I thought of this nA/L*1.5+(1-nA/L)*0.031=1.3 but I can't seem to think of the other equation to solve the simultaneous equations though. Could I get a nudge in the right direction?
Your Roault's law equation is correct, but I'm going to write it in terms of the liquid mole fraction of water x, rather than the liquid mole fraction of A. I hope that's OK with you:
$$0.031x+1.5(1-x)=P\tag{1}$$where P is the total pressure.

OVERALL MASS BALANCE:
The number of moles of liquid L plus the number of moles of vapor V must be equal to the total number of moles of water in the container (21) plus the total number of moles of A in the container (133.53). So,
$$L+V=154.53\tag{2}$$

MASS BALANCE ON WATER:
The number of moles of water in the liquid phase (Lx) plus the number of moles of water in the vapor phase (##\frac{0.031x}{P}V##) must be equal to the total number of moles of water in the container (21):
$$Lx+\frac{0.031x}{P}V=21\tag{3}$$

We have liquid in the cylinder with vapor in the head space, and we increase the pressure P in the cylinder by forcing a piston down on the top of the vapor. We would like to determine whether there is a certain pressure beyond which all the vapor has been squeezed into the liquid, and only liquid remains below the piston. Our game plan is to choose a sequence of increasing values for P and solve for the mole fraction of water in the liquid x, and the number of moles of liquid L and vapor V. The calculation goes like this:

1. Choose a value for P
2. Solve Eqn. 1 for the corresponding value of x
3. Substitute the values for P and x into equation 3
4. Solve Eqns. 2 and 3 simultaneously for L and V

I would like you to carry out this procedure for values of P equal to 1.0, 1.1, 1.2, 1.25, and 1.3 atm. Then make a graph of x vs P and a second graph of L and V vs P.
 
  • #32
739
3
Your Roault's law equation is correct, but I'm going to write it in terms of the liquid mole fraction of water x, rather than the liquid mole fraction of A. I hope that's OK with you:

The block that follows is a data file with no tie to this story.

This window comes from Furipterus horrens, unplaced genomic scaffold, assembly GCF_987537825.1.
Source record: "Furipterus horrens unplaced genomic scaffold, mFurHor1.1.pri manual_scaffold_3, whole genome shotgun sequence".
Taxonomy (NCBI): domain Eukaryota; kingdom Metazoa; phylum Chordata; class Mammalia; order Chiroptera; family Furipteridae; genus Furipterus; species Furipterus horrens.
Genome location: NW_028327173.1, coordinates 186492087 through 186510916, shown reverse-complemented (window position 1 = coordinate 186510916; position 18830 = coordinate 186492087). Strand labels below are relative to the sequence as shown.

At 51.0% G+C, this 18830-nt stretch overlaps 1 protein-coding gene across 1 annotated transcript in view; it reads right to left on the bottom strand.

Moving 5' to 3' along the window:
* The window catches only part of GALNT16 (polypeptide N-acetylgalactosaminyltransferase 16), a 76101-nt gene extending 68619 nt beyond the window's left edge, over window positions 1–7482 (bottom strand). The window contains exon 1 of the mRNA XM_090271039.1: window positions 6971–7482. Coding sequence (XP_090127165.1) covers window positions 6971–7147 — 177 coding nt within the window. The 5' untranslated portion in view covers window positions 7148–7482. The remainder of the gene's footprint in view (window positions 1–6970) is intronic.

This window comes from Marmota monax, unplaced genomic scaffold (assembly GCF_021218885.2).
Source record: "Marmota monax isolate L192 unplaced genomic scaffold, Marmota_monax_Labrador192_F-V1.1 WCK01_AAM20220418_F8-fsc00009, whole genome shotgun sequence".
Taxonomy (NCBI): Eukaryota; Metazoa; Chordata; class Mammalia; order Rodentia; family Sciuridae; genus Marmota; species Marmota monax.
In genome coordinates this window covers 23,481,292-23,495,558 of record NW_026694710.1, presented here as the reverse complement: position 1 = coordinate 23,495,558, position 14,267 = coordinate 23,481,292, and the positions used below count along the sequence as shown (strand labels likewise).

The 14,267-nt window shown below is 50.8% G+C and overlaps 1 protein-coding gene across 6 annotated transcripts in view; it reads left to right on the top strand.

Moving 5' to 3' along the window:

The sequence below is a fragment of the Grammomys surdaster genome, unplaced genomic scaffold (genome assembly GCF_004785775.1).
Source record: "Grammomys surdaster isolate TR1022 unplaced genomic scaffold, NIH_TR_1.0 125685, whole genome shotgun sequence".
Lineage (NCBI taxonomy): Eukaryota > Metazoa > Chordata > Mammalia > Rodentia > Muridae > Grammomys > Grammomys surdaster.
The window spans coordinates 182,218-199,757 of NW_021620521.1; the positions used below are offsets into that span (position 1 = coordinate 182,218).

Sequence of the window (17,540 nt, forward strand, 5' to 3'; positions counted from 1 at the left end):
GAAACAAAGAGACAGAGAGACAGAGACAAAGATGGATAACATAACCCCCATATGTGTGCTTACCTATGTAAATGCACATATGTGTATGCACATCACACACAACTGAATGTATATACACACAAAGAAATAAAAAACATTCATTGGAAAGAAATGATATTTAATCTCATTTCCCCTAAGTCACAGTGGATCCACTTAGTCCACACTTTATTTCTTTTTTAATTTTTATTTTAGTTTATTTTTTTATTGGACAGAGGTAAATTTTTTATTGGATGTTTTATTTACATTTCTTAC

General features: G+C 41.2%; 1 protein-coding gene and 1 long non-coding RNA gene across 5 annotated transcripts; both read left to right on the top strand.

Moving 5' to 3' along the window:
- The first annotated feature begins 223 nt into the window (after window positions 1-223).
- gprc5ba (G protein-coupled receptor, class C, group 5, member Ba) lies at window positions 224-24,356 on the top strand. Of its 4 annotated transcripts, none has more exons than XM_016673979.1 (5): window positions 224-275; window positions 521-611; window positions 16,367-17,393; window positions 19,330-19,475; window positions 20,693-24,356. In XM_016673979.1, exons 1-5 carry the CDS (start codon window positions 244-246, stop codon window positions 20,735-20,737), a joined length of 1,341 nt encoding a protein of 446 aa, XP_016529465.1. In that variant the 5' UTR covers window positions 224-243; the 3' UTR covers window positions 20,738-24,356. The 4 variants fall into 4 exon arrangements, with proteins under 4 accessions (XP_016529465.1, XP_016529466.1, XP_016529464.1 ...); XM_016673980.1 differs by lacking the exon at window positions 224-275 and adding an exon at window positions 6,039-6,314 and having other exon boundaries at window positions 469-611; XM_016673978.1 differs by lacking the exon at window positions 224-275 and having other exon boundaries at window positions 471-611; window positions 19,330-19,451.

$$0.031x+1.5(1-x)=P\tag{1}$$where P is the total pressure.

OVERALL MASS BALANCE:
The number of moles of liquid L plus the number of moles of vapor V must be equal to the total number of moles of water in the container (21) plus the total number of moles of A in the container (133.53). So,
$$L+V=154.53\tag{2}$$

MASS BALANCE ON WATER:
The number of moles of water in the liquid phase (Lx) plus the number of moles of water in the vapor phase (##\frac{0.031x}{P}V##) must be equal to the total number of moles of water in the container (21):
$$Lx+\frac{0.031x}{P}V=21\tag{3}$$

We have liquid in the cylinder with vapor in the head space, and we increase the pressure P in the cylinder by forcing a piston down on the top of the vapor. We would like to determine whether there is a certain pressure beyond which all the vapor has been squeezed into the liquid, and only liquid remains below the piston. Our game plan is to choose a sequence of increasing values for P and solve for the mole fraction of water in the liquid x, and the number of moles of liquid L and vapor V. The calculation goes like this:

1. Choose a value for P
2. Solve Eqn. 1 for the corresponding value of x
3. Substitute the values for P and x into equation 3
4. Solve Eqns. 2 and 3 simultaneously for L and V

I would like you to carry out this procedure for values of P equal to 1.0, 1.1, 1.2, 1.25, and 1.3 atm. Then make a graph of x vs P and a second graph of L and V vs P.
Prof chestermiller, could I continue on with this on the next weekend as my midterms are next week and this chapter isn't tested. Just wanted to let you know that I haven't ghosted you for this problem.
 
  • #33
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Prof chestermiller, could I continue on with this on the next weekend as my midterms are next week and this chapter isn't tested. Just wanted to let you know that I haven't ghosted you for this problem.
Certainly you can continue at your convenience.